Throughout the nightmarish ordeal, ten soldiers were injured. Six of the ten were treated at the Balad Hospital. Five of those six, including SFC Cashe were later evacuated through Landstuhl to the burn center in San Antonio, Texas. Sadly, over the next few weeks, four of the six died of wounds.
Despite being the most severely injured with 2nd and 3rd degree burns over 72% of his body, SFC Alwyn Cashe endured while his soldiers were alive. He suffered through painful surgeries, infections, organ failure and loss of body parts as he continued to be the consummate Platoon Sergeant to his Soldiers. SFC Alwyn Cashe died of his wounds on 8 November 2005. He was the last of those so severely injured that terrible night to die.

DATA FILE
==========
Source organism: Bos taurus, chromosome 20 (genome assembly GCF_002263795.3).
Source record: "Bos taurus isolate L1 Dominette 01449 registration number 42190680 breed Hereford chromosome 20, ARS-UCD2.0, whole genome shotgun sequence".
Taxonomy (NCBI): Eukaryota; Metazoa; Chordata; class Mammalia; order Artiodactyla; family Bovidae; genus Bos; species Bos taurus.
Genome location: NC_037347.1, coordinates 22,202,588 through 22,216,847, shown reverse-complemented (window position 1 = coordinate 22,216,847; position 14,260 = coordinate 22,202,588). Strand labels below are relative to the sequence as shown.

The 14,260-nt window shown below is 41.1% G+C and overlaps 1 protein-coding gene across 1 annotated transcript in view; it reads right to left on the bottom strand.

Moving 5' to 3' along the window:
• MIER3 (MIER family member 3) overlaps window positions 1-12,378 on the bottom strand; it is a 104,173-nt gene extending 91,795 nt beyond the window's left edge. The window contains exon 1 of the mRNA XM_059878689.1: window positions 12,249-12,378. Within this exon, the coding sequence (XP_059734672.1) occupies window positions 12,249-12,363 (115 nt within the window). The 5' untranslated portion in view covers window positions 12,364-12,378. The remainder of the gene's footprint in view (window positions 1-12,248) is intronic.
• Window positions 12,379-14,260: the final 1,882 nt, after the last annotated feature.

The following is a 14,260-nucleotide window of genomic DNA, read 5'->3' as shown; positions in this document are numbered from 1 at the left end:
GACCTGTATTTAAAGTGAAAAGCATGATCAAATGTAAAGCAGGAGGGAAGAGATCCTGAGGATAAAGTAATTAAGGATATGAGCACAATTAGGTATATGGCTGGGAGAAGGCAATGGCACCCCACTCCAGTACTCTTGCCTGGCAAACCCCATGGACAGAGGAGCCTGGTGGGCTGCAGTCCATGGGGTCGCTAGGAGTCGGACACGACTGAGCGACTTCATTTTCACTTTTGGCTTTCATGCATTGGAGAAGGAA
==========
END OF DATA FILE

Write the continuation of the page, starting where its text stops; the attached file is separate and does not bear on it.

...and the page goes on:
SFC Cashe's selfless and gallant actions allowed the loved ones of these brave soldiers to spend precious time by their sides before each succumbed to their dreadful injuries.
Although he is no longer with us, SFC Alwyn C. Cashe is the type of hero that historians will write about.
His actions are in keeping with the finest traditions of military heroism and reflect greatly upon himself and the US Army.
Not to take away from the honor and tradition of our military decorations, but sometimes cloth and metal don't quite seem sufficient to recognize people like Sergeant First Class Alwyn C. Cashe. I expect that his medal will be upgraded. If not, it is time to overhaul the awards process.
Navy Lt. Cmdr. Karl Haywood reunites with his daughter after returning from an eight-month deployment in Iraq on Naval Air Station North Island, San Diego, Sept. 18, 2011. Haywood is assigned to Explosive Ordnance Disposal Group 1. U.S. Navy photo by Petty Officer 2nd Class Michael Russell